programming languages (e.g., an object code, an assembly language, or a high-level language such as Fortran, C, C++, JAVA, or HTML) for use with various operating systems or operating environments. The source code may define and use various data structures and communication messages. The source code may be in a computer executable form (e.g., via an interpreter), or the source code may be converted (e.g., via a translator, assembler, or compiler) into a computer executable form.

[0059] Computer program logic implementing all or part of the functionality previously described herein may be executed at different times on a single processor (e.g., concurrently) or may be executed at the same or different times on multiple processors and may run under a single operating system process/thread or under different operating system processes/threads. Thus, the term "computer process" refers generally to the execution of a set of computer program instructions regardless of whether different computer processes are executed on the same or different processors and regardless of whether different computer processes run under the same operating system process/thread or different operating system processes/threads.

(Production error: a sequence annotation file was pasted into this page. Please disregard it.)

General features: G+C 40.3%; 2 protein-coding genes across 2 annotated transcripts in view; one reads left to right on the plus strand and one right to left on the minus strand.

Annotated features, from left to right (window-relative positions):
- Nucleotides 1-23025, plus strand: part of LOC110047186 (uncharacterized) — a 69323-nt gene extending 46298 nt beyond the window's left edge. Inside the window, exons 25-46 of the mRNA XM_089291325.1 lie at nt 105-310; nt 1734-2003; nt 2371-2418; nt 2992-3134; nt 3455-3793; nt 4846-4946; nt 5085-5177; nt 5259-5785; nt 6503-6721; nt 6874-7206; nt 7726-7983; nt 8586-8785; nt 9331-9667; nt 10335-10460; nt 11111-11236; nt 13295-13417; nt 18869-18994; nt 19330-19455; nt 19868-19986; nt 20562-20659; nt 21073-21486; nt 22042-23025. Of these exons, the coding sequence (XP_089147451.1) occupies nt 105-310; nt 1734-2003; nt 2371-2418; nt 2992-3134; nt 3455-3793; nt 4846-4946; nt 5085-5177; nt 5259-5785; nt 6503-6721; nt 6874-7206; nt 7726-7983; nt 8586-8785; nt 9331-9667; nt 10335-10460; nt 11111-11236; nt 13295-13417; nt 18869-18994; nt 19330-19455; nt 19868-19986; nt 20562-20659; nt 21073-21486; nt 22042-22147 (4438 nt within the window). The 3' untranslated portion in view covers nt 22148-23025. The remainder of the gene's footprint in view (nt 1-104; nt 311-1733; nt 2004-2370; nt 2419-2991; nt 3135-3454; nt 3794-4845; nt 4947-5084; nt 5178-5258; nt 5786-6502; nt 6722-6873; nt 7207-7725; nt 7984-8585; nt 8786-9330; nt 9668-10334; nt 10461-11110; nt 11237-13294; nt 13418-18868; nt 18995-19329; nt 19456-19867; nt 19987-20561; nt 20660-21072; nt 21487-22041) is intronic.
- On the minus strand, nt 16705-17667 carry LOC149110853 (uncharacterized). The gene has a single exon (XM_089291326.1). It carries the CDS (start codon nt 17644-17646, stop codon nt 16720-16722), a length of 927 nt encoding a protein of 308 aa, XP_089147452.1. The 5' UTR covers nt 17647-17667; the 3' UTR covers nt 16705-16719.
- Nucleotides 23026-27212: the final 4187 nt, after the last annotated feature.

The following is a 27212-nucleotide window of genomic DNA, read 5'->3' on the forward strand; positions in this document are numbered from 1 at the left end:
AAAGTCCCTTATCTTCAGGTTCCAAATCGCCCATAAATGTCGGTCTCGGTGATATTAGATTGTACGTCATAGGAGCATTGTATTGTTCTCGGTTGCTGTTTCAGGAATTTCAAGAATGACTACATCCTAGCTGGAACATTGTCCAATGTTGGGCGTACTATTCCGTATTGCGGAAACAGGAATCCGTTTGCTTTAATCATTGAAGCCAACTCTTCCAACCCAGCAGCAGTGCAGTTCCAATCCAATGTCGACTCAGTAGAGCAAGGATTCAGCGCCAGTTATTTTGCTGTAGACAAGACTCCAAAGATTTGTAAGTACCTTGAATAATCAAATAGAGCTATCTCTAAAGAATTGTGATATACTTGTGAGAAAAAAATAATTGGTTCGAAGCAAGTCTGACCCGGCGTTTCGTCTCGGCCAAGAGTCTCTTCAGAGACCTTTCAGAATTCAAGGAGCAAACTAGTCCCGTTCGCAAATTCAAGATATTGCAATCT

[0060] The computer program may be fixed in any form (e.g., source code form, computer executable form, or an intermediate form) either permanently or transitorily in a tangible storage medium, such as a semiconductor memory device (e.g., a RAM, ROM, PROM, EEPROM, or Flash-Programmable RAM), a magnetic memory device (e.g., a diskette or fixed disk), an optical memory device (e.g., a CD-ROM), a PC card (e.g., PCMCIA card), or other memory device. The computer program may be fixed in any form in a signal that is transmittable to a computer using any of various communication technologies, including, but in no way limited to, analog technologies, digital technologies, optical technologies, wireless technologies (e.g., Bluetooth), networking technologies, and internetworking technologies. The computer program may be distributed in any form as a removable storage medium with accompanying printed or electronic documentation (e.g., shrink wrapped software), preloaded with a computer system (e.g., on system ROM or fixed disk), or distributed from a server or electronic bulletin board over the communication system (e.g., the Internet or World Wide Web).